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Eugène YSAŸE (1858-1931)
Six Sonatas for Solo Violin, Op. 27 (1924)
No.1 in G minor "To Joseph Szigeti" [16.34]
No.2 in A minor "To Jacques Thibaud" [13.39]
No.3 in D minor "To Georges Enesco" [7.44]
No.4 in E minor "To Fritz Kreisler" [12.11]
No.5 in G major "To Mathieu Crickboom" [9.26]
No.6 in E major "To Manuel Quiroga" [7.24]
Henning Kraggerud (violin)
rec. 24-27 August 2007, Hof kirke, Østre Toten, Norway.
SIMAX PSC 1293 [67:38]
Experience Classicsonline


The link between J.S. Bach’s sonatas and partitas and Belgian violinist and composer Eugéne Ysaÿe’s op. 27 is a strong feature of these works. Direct quotations, such as the reference to Bach’s second sonata in the Sonata No.2 are the clearest pointers, but the symbolism and formal relationships pointed out and illustrated in Henning Kraggrud’s own comprehensive booklet notes leach through just about every aspect of these works. The Bach informs and strengthens the individual qualities of each sonata, while in no way turning any of them into lame pastiche. Each of Ysaÿe's solo sonatas is dedicated to a younger violinist, those among the outstanding players of their day. Not only do they bear dedications to Szigeti, Thibaud, Enescu, Kreisler, Crickboom and Quiroga, they also contain numerous more or less hidden messages for these interpreters.

Henning Kraggerud’s playing is sturdy and robust, and where in live performances I have heard some players over-romanticising the more gentle movements, the Amabile in the Sonata No.1 or the Malinconia in the Sonata No.2 for instance, Kraggerud allows the music to speak directly, giving it plenty of tenderness but never slackening in intensity or rhythmic direction. His technical assurance is second to none, and the most demanding passages are breathtaking. I won’t say he makes them sound easy – the sheer physical requirements come over like hard-won battles. Kraggerud always wins however, giving enough detailed care to allow the music to shine through, and showing enough bravura to make the most important dramatic moments sound as if the world’s axis is turning around the hairs of his bow. The effects and colours in Les Furies from the Sonata No.2 crackle and spark with all the sense of danger you get from an overhead power cable. Kraggerud brings out the ‘character’ nature of the pieces as much as possible, but it takes an educated ear to spot many of the clues. Some of the more apparent of these are to be found in the ‘Kreisler’-orientated Sonata No.4, in which his technical style and bravado appear interwoven through numerous fantastic moments. The white-heat of inspiration which saw Ysaÿe create these works in a short period during his 66th year is reflected in Kraggerud’s performance with utter conviction from beginning to end.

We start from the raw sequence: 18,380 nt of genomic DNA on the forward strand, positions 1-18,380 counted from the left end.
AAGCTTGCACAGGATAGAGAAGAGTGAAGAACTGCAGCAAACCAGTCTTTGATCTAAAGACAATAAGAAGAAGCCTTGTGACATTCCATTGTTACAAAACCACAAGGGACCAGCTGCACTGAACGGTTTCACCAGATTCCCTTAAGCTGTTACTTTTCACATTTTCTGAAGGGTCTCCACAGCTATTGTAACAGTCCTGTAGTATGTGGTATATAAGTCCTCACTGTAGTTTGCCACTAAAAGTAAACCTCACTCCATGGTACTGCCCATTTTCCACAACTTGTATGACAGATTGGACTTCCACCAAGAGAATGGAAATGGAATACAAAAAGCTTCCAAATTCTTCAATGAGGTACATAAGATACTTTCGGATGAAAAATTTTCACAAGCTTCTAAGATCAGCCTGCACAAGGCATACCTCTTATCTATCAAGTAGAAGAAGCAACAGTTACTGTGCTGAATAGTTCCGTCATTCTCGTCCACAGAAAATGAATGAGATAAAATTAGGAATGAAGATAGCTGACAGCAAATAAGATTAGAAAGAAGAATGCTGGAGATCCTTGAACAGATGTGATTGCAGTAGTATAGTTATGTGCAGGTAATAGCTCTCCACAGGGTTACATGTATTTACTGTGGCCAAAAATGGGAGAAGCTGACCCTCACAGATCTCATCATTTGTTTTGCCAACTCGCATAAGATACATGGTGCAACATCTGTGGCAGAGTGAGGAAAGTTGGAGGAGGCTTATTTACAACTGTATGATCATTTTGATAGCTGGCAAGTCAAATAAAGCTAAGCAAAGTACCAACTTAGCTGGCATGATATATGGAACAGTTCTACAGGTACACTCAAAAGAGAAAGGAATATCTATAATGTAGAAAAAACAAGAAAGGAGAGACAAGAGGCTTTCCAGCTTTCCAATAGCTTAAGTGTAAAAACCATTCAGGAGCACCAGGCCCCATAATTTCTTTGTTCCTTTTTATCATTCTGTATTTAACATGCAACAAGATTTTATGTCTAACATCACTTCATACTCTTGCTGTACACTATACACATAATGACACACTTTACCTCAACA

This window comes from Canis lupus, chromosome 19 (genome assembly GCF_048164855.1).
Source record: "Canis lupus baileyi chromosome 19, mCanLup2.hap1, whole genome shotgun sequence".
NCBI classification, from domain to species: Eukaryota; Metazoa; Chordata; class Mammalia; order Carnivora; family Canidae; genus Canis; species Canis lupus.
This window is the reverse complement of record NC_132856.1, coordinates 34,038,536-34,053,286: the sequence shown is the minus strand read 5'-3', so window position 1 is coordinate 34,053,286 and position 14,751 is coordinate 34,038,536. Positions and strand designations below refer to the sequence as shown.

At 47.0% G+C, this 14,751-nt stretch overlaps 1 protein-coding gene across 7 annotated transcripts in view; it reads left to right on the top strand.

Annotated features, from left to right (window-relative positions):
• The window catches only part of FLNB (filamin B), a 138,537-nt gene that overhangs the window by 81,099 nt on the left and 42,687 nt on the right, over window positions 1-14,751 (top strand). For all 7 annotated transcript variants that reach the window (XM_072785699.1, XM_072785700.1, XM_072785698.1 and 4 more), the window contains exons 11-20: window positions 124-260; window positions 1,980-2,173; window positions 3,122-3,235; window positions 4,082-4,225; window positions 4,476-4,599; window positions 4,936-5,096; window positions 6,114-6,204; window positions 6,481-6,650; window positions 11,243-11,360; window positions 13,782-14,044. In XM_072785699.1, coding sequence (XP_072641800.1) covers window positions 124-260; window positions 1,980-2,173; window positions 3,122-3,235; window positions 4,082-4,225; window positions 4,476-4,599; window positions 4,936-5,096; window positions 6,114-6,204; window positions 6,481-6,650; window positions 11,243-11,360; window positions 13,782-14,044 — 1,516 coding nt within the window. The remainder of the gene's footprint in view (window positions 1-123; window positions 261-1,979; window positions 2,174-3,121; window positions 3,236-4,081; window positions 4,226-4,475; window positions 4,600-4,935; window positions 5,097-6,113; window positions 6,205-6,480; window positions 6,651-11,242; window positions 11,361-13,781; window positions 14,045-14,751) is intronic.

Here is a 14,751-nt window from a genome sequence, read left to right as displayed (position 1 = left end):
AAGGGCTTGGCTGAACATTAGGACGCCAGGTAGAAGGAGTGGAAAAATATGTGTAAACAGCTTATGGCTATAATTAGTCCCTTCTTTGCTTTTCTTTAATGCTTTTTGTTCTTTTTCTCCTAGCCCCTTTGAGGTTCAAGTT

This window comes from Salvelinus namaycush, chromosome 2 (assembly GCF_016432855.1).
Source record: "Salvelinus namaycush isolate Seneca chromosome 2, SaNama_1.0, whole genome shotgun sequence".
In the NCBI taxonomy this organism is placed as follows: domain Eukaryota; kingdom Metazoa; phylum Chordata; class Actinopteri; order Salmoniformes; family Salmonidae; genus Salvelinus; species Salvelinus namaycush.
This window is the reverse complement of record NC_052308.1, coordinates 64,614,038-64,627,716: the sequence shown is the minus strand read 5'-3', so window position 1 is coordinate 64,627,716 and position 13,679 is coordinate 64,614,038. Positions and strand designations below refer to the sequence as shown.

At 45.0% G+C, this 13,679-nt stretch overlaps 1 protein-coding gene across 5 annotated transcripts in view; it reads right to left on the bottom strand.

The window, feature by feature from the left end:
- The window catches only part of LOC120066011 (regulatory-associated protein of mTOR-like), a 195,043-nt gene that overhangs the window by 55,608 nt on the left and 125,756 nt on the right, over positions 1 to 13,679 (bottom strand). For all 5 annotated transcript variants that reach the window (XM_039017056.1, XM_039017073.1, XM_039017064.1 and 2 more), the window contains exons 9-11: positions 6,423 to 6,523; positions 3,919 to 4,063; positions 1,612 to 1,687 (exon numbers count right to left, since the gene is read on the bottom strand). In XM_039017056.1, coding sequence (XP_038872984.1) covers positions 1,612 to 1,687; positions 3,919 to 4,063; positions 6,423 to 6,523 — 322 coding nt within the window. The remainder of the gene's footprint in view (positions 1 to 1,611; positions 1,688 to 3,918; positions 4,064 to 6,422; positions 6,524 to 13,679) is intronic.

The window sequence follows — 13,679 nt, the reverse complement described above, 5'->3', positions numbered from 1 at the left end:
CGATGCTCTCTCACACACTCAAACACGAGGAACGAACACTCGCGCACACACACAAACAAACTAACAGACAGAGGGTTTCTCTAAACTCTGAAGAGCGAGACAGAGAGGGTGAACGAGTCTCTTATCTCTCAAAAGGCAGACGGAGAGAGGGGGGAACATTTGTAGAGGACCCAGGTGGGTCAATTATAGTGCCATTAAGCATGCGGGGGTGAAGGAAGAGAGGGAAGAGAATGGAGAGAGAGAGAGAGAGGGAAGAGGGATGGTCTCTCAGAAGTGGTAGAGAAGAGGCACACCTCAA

This SACD hybrid recording is truly excellent. In stereo there is a little of what sounds like channel-hopping now and again, but when full surround mode is used you have more of a 3D sense of the violinist moving around. This must always be a bit of a nightmare for sound engineers, especially when editing, but the production on this disc is superlatively good. The violin played by Kraggerud is a 1744 Guarneri, made in the last year of the master’s life, and showing the maker having to resort to local materials. The back for instance is made from beechwood as opposed to the more exotic and commonly used imported maple. The loan of the instrument and recording was funded by Dextra Musica, a series of such recordings of which this is a part. There are some lovely close-up photos of the violin throughout the well designed disc gatefold and booklet for this release.

There are a number of recordings of these remarkable works around now, and the high technical demands of the music mean there are very few if any that one could call weak. Of the complete sets, Thomas Zehetmair on ECM has to be one of the top considerations. Then there is Leonidas Kavakos on Bis and Frank Peter Zimmermann on EMI – also both strong contenders in the market. These performances all seem to engender a strong following in those with whom they have come into contact, and there is no right or wrong in this. Henning Kraggerud’s excellent performances with their value-added SACD recording can be considered alongside all comers as one of the very best at the highest level.

Dominy Clements

 


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